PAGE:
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Everybody Act Normal


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Podcast: The Black Goat
Episode: Everybody Act Normal
Pub date: 2019-10-16

Scientists have to follow a lot of rules. We have IRB rules, journal submission rules, university rules – lots of rules. But some of the most important rules in science aren’t rules at all – they are norms. Guiding principles that shape the work we do. In this episode, we discuss a classic paper by the sociologist Robert Merton on 4 norms that govern scientific work. Are these norms an expression of scientific values, or just a means to an end? How well do scientists follow them, individually or collectively? Is science doing as well today as Merton thought it was back in 1942 – and is following these norms really the way to make science work right? Plus: We answer a letter about question to ask a prospective PhD advisor.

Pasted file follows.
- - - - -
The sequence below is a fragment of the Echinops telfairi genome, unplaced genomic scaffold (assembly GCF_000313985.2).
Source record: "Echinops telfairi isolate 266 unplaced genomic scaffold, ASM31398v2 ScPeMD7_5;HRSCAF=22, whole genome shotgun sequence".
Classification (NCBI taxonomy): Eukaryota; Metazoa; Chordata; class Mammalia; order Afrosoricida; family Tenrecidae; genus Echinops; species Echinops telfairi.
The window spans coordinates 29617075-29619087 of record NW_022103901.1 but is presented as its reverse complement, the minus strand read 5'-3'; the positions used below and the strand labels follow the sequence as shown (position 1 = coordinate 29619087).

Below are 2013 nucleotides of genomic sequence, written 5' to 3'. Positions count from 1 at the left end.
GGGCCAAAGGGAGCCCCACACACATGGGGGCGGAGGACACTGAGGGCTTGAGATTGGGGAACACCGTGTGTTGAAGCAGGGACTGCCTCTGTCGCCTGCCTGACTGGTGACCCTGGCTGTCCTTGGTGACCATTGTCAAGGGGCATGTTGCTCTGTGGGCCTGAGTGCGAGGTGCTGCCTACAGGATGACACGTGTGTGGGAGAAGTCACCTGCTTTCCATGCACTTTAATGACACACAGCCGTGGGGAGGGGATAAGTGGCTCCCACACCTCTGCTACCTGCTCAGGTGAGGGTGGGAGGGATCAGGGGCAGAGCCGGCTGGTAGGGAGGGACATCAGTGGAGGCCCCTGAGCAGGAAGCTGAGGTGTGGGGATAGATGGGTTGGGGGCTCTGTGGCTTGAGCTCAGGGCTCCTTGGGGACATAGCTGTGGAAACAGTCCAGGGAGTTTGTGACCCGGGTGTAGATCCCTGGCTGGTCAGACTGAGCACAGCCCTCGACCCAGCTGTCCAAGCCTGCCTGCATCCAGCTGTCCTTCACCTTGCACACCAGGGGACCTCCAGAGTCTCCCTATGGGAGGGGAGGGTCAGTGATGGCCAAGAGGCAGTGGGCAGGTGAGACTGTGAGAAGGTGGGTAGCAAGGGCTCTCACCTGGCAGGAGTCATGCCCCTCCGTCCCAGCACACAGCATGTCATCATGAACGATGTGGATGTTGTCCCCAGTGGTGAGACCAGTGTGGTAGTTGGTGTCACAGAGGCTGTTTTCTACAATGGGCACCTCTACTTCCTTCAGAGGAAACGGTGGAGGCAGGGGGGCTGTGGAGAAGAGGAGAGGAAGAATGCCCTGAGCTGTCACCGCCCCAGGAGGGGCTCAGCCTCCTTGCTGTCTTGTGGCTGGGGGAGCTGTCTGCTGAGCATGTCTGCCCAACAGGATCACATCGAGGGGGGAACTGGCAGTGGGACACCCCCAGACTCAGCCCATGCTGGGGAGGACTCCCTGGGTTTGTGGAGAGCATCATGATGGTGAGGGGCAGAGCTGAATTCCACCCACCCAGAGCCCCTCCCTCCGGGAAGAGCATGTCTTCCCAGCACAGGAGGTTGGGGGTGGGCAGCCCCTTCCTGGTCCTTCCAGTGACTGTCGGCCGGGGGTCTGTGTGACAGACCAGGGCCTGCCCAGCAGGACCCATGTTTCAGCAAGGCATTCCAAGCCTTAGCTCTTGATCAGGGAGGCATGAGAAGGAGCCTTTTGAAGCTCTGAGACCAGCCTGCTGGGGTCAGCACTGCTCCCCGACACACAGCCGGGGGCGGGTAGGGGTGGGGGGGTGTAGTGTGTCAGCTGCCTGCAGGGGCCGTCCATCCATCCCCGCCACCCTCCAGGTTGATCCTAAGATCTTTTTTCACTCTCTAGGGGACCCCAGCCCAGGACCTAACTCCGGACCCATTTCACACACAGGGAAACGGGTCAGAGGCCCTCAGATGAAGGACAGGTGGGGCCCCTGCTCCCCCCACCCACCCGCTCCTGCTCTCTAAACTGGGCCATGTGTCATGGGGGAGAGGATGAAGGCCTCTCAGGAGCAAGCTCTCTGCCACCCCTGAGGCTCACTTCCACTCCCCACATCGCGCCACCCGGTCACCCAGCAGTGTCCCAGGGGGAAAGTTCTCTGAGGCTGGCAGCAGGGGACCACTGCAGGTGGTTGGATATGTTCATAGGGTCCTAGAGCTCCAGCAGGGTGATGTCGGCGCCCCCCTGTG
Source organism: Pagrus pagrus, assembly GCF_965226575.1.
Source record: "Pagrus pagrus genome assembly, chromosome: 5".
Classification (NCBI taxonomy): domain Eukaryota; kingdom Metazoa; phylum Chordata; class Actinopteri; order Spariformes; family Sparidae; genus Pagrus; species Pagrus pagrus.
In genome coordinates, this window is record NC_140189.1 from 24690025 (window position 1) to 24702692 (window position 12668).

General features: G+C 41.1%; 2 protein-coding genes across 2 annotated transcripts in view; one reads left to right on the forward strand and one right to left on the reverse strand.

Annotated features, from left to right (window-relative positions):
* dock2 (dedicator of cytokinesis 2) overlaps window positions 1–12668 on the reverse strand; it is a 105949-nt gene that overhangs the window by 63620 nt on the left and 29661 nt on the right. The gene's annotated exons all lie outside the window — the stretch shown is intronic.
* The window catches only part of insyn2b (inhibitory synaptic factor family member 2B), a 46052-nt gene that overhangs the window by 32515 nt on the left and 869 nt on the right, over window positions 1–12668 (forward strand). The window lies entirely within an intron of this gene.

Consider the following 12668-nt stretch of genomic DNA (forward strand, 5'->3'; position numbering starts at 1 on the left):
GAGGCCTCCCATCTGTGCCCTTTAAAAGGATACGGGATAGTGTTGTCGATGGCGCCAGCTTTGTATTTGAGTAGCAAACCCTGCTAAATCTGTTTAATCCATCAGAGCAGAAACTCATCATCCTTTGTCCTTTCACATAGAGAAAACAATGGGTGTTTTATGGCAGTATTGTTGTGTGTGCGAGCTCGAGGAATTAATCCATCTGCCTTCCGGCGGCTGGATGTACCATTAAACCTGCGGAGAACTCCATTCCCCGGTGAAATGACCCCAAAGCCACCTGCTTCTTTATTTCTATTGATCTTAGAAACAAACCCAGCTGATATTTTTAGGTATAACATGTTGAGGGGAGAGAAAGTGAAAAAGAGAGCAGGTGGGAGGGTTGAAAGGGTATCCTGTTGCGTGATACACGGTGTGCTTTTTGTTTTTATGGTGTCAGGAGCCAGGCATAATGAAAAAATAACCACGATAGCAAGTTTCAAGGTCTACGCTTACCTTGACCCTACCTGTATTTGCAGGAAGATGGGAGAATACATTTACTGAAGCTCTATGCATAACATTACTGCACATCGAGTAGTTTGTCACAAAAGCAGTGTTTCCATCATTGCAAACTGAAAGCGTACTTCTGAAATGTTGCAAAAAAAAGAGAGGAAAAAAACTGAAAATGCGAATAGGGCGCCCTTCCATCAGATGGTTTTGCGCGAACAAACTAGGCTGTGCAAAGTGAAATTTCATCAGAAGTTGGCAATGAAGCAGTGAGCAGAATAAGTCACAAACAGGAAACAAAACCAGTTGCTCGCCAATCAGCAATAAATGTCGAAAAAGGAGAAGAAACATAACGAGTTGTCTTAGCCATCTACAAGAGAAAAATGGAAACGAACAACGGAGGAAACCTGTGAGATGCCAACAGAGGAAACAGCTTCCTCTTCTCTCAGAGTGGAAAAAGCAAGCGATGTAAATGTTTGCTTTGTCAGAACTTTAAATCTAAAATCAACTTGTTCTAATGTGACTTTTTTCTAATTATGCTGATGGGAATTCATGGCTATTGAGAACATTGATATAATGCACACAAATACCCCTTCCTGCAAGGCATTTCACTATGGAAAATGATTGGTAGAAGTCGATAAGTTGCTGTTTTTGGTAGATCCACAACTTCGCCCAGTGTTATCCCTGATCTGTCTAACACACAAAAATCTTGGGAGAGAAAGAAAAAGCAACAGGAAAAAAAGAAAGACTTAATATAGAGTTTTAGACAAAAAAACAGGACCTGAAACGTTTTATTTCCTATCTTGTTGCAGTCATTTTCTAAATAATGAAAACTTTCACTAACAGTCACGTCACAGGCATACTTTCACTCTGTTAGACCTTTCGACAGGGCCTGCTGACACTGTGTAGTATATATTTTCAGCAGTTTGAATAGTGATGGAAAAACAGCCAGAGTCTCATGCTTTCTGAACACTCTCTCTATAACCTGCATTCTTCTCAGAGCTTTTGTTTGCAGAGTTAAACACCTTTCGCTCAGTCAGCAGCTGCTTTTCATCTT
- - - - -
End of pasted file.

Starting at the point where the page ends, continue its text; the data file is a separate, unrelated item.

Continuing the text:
Links:

The Black Goat is hosted by Sanjay Srivastava, Alexa Tullett, and Simine Vazire. Find us on the web at www.theblackgoatpodcast.com, on Twitter at @blackgoatpod, on Facebook at facebook.com/blackgoatpod/, and on instagram at @blackgoatpod. You can email us at [email protected]. You can subscribe to us on iTunes or Stitcher.

Our theme music is Peak Beak by Doctor Turtle, available on freemusicarchive.org under a Creative Commons noncommercial attribution license. Our logo was created by Jude Weaver.

This is episode 67. It was recorded on October 8, 2019.